Photo by Joseph Michael
Hubert Davis grew up in Vancouver BC and was raised by his mother. Davis is a writer and director who earned his BA in Film & Communication at McGill University in 1999. He also studied Creative Writing at the University of British Columbia with screenwriter Peggy Thompson (The Lotus Eaters, Better than Chocolate). Hubert Davis is a filmmaker and a commercial director at Untitled Films. He worked as a Commercial Editor with the edit house Panic&Bob from 2002 until 2005. His work has been reviewed in various media including publications such as Who’s who in Black Canada (by Dawn P. Williams), Metro newspaper (in French and English), The Vancouver Sun, Sway Magazine, The Globe and Mail, Le Devoir, Canada AM, CTV.ca, etc.
Since his teenage years, Hubert Davis knew that filmmaking was his thing. “I knew I wanted to be a filmmaker when I was 17. I saw two films that really had a strong effect on me; Spike Lee’s Do The Right Thing and Martin Scorsese’s Goodfellas” he expressed during our interview. As an aspiring filmmaker, his first work Hardwood received an Oscar nomination in 2005 for Best Short Documentary and an Emmy in 2006 for Outstanding Cultural and Artistic Programming for his directorial debut. For this short film, Davis became the first Afro-Canadian in history to earn a nomination for the prestigious Academy Award and for an Emmy.
Mr. Davis learned of his nomination when he clicked on the Academy Awards site in 2005. He shared how he felt about being the first Afro-Canadian filmmaker nominated for an Oscar and an Emmy for his first documentary. “ There are so many great African-Canadian filmmakers that came before me – Clement Virgo1, Stephen Williams2, Sudz Sutherland3 just to name a few. So, it’s a huge honour” he said. Thus he extols filmmakers who paved the way to future directors as himself.
The documentary Hardwood is divided into three movements — "love," "recollection" and "redemption." Hubert Davis directed, edited and wrote this documentary. Hardwood is a tour de force autobiographical documentary. The film is based on his father, Mel Davis, a former Harlem Globetrotter and NBA basketball player (in the ‘70s) and their family relationship. Hardwood explores many themes such as the parallel element of Davis''s childhood fascination with his dad''s celebrity.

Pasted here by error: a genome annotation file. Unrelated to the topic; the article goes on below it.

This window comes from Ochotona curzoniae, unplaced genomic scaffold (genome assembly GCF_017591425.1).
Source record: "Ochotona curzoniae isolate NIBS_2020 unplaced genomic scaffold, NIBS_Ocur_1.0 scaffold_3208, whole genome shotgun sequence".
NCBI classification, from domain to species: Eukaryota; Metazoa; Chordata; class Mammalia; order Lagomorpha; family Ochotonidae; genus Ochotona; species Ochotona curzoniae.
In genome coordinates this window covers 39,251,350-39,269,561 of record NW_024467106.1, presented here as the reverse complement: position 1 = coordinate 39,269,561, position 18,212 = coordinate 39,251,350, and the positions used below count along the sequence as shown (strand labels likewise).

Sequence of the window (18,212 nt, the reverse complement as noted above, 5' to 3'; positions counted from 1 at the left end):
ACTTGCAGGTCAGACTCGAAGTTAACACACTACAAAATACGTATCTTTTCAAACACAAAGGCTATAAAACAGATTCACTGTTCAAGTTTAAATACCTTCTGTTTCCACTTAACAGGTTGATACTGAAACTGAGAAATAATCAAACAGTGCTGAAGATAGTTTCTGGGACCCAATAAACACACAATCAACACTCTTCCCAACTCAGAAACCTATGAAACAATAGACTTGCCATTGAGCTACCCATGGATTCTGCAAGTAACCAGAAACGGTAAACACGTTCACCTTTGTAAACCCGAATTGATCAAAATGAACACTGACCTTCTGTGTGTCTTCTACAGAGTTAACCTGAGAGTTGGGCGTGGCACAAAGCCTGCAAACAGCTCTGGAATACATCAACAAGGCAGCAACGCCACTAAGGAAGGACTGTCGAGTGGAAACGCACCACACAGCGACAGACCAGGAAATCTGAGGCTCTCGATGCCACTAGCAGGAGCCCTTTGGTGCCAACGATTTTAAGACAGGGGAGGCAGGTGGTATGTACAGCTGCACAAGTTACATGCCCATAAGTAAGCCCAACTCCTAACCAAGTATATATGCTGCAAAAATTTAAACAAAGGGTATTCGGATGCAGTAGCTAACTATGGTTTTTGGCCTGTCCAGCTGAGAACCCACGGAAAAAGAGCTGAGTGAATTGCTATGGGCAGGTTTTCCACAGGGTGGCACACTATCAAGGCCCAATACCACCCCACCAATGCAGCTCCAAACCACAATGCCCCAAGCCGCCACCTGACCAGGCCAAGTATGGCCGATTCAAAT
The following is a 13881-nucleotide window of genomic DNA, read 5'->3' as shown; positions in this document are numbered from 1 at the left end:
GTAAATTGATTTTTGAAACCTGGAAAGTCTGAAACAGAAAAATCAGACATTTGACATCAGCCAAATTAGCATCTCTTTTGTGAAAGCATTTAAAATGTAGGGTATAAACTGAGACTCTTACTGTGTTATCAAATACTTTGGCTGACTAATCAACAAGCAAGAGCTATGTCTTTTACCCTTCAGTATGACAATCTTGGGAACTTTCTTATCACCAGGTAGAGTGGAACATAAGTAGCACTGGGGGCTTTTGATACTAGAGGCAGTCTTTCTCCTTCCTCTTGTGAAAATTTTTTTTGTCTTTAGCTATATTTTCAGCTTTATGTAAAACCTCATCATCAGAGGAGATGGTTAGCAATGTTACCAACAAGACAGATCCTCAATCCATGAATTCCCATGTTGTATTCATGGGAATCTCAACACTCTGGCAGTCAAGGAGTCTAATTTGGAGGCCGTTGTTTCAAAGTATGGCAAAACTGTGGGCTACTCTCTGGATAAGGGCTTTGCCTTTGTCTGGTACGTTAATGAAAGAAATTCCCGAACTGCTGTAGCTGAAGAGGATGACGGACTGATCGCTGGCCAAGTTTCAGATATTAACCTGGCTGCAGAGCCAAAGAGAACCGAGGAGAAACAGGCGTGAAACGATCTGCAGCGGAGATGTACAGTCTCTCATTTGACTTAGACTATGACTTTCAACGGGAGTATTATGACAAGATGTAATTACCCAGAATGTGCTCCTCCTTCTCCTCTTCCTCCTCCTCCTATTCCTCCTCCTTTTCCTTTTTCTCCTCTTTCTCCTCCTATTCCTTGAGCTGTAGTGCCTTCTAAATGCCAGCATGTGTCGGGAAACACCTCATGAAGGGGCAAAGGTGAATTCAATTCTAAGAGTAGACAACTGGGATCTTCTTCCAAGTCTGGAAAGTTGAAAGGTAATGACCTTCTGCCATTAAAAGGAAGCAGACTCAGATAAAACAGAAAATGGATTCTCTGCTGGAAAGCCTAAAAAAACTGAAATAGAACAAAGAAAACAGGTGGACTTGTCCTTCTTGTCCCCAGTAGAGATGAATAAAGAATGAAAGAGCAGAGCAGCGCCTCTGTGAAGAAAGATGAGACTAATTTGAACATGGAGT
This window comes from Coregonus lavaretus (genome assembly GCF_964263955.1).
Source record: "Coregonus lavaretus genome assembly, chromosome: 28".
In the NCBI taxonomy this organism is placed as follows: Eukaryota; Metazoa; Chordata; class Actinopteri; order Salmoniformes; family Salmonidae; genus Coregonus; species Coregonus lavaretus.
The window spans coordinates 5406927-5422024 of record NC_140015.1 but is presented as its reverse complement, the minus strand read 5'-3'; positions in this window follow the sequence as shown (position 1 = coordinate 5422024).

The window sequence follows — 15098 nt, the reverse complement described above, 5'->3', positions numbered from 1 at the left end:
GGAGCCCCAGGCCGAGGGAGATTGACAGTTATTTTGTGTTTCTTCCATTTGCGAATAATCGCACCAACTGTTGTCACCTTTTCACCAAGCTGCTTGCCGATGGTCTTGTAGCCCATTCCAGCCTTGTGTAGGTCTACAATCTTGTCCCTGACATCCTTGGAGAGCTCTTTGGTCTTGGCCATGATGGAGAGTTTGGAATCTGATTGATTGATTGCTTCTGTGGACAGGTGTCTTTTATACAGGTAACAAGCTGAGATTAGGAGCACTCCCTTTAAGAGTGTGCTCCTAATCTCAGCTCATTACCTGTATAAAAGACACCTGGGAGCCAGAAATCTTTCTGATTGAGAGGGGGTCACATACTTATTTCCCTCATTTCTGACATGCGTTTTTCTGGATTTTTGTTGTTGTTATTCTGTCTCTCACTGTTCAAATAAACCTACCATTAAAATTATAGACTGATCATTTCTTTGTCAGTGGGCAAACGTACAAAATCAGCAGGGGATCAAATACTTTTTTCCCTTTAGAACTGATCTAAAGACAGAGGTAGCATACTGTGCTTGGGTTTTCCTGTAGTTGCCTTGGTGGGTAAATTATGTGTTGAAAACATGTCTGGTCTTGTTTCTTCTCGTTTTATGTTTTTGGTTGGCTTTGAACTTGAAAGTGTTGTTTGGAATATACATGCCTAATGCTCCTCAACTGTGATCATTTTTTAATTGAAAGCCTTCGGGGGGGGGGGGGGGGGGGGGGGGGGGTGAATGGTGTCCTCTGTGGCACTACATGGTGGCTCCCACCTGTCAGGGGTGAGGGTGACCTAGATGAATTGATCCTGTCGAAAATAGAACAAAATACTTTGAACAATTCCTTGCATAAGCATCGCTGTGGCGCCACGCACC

Hardwood premiered in 2004 and has been screened at over 30 film festivals. It has gained wide acclaim as well as various awards. The documentary allows the viewers to understand the dynamics of family, of not having a father or of meeting another sibling later in life. These are worldwide and boundless issues. The National Post (Toronto) wrote that Hardwood is “a fascinating and deeply personal documentary about history, hoops and the human heart”.
At first, Davis only hoped to create a documentary about his father’s life (in Hardwood) as a professional basketball player. Hardwood in the end became a reflection of his family and the courage they showed by sharing their personal stories. When asked if he had some reservations at the beginning in taking a personal road, Davis responded: “ Making Hardwood a personal film was an extremely tough choice. It took a lot of time to get my head around it – but ultimately the decision became about what was going to make the best project”. Hardwood evoked emotions and became a catalyst for healing, redemption, enlightenment and openness.